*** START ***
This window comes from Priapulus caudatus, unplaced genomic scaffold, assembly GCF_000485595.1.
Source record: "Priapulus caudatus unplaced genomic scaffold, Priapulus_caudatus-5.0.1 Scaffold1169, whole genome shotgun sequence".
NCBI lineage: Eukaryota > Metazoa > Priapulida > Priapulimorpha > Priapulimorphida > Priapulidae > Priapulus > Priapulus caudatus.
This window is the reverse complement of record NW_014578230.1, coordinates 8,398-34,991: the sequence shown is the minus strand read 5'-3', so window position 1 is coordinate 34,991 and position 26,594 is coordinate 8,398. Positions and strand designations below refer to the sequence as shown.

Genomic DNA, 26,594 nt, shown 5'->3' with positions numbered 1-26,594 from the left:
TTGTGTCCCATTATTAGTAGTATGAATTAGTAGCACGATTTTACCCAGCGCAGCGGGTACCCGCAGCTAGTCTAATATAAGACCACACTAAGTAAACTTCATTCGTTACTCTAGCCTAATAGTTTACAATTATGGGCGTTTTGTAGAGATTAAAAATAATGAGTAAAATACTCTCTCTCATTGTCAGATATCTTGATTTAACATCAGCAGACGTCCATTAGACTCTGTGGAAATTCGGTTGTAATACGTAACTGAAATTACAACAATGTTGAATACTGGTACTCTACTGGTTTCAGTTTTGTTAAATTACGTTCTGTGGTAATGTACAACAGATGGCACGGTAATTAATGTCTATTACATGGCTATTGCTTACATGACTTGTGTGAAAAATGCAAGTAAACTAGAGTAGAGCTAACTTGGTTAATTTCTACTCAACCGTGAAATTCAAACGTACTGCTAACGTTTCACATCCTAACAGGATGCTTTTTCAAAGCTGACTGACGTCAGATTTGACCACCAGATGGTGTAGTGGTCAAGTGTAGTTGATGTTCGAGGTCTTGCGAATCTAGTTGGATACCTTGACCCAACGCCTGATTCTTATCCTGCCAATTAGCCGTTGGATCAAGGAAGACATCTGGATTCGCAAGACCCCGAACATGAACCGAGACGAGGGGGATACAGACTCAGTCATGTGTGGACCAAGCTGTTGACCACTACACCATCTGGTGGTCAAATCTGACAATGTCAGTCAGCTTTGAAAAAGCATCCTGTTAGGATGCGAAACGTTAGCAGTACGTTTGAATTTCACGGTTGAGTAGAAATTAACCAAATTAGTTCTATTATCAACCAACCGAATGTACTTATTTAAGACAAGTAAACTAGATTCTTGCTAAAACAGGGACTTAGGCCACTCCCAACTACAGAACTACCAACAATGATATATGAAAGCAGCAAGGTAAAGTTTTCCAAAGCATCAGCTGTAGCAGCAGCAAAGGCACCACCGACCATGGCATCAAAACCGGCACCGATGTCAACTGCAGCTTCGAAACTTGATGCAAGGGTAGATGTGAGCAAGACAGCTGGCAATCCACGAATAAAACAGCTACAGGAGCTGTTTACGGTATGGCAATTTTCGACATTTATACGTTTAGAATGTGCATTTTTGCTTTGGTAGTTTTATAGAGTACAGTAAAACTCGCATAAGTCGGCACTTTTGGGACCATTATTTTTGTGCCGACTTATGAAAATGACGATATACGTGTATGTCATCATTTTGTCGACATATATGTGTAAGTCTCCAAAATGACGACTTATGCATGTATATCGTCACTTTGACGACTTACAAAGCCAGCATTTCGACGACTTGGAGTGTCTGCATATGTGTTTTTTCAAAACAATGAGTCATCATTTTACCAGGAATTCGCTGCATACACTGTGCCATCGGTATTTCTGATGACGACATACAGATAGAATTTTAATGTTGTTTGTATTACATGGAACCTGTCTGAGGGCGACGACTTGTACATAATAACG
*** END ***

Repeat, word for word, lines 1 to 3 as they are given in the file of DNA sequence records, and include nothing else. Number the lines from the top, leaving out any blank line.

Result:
This window comes from Priapulus caudatus, unplaced genomic scaffold, assembly GCF_000485595.1.
Source record: "Priapulus caudatus unplaced genomic scaffold, Priapulus_caudatus-5.0.1 Scaffold1169, whole genome shotgun sequence".
NCBI lineage: Eukaryota > Metazoa > Priapulida > Priapulimorpha > Priapulimorphida > Priapulidae > Priapulus > Priapulus caudatus.